Dungeons and Dragons 3.5 was absolute nonsense balance-wise, but it was remarkable because it was imbalanced in a whole variety of different ways that are good object lessons. So, rather than one huge master-post explaining it, here’s one example:
A thing you’ll find in most games is there’s an opportunity cost to adding things to your character. Magic items occupy this space in D&D where there are slots, clearly recognising that there’s a good reason to limit the number of belts you wear, especially when those belts do magical things. Thing is, the item system isn’t the only place that came up.
In most games there’s an opportunity cost. Every choice you make is an option. In 3.5 D&D there were a surprising number of times when there were no such choices. If you were aiming for a prestige class at level 6 onwards, your first five levels could sometimes look like utter nonsense – fighter 2, barbarian 2, ranger 1, for example, would give you a grotesque fort save, a handful of benefits and lose you a single point of reflex and will, which was just not a reasonable trade. If you were building a wizard, prestige classes themselves could look ridiculous, as you cherry-picked the opening benefits of four or five of them because none of them had a meaningful late game reward.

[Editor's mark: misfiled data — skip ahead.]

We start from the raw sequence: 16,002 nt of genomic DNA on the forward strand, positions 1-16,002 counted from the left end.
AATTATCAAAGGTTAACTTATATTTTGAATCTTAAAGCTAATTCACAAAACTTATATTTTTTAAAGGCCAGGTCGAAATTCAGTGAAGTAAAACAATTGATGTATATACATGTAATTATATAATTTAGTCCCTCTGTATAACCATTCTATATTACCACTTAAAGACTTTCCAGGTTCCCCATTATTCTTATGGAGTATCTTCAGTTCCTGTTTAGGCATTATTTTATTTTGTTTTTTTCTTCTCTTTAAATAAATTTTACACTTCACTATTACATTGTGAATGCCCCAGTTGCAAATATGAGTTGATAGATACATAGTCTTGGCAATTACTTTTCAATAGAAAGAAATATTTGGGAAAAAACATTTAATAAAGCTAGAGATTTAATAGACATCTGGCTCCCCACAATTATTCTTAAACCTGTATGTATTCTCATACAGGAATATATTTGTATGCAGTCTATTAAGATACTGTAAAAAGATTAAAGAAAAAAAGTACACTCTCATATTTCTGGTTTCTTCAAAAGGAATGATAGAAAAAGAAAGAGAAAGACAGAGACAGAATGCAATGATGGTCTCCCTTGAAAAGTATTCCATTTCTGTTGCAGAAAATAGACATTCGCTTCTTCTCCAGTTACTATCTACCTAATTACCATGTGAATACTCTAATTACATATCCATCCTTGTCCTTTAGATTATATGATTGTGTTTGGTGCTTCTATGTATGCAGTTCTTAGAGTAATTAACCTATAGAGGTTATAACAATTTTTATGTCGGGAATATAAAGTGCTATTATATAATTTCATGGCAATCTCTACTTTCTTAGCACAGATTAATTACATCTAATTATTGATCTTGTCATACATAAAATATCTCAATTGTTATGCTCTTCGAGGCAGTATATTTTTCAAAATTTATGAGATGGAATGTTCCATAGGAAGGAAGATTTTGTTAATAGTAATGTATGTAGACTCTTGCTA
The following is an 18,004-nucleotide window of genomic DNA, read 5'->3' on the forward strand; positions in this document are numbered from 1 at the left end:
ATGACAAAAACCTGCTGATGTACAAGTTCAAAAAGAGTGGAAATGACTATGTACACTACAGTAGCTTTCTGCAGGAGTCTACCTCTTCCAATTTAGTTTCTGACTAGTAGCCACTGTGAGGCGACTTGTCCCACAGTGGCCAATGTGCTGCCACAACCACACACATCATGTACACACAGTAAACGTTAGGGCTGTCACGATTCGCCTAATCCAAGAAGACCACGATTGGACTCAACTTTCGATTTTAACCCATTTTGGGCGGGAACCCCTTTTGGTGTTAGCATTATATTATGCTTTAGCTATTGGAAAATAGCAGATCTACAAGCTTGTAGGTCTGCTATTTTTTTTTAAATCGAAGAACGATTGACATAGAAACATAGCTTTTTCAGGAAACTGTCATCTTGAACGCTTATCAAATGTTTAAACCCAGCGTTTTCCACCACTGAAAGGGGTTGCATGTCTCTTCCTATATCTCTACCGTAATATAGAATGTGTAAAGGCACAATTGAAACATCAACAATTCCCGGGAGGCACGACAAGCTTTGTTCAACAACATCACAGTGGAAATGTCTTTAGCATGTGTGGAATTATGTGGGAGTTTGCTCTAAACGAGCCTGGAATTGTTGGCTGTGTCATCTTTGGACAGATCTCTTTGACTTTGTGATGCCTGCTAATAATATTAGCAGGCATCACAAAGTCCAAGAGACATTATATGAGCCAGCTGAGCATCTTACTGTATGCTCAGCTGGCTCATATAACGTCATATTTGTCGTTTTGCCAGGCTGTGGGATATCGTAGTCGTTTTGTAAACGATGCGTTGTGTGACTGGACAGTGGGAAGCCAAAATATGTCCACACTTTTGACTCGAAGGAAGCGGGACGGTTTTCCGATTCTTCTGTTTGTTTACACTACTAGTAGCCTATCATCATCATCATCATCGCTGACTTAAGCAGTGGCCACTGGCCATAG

When you give players an option for something, you need to make it so that they’re giving something up if they take it. Not that every option is punishing – that’s its own bad idea – but that every option is a choice, and choices should be meaningful.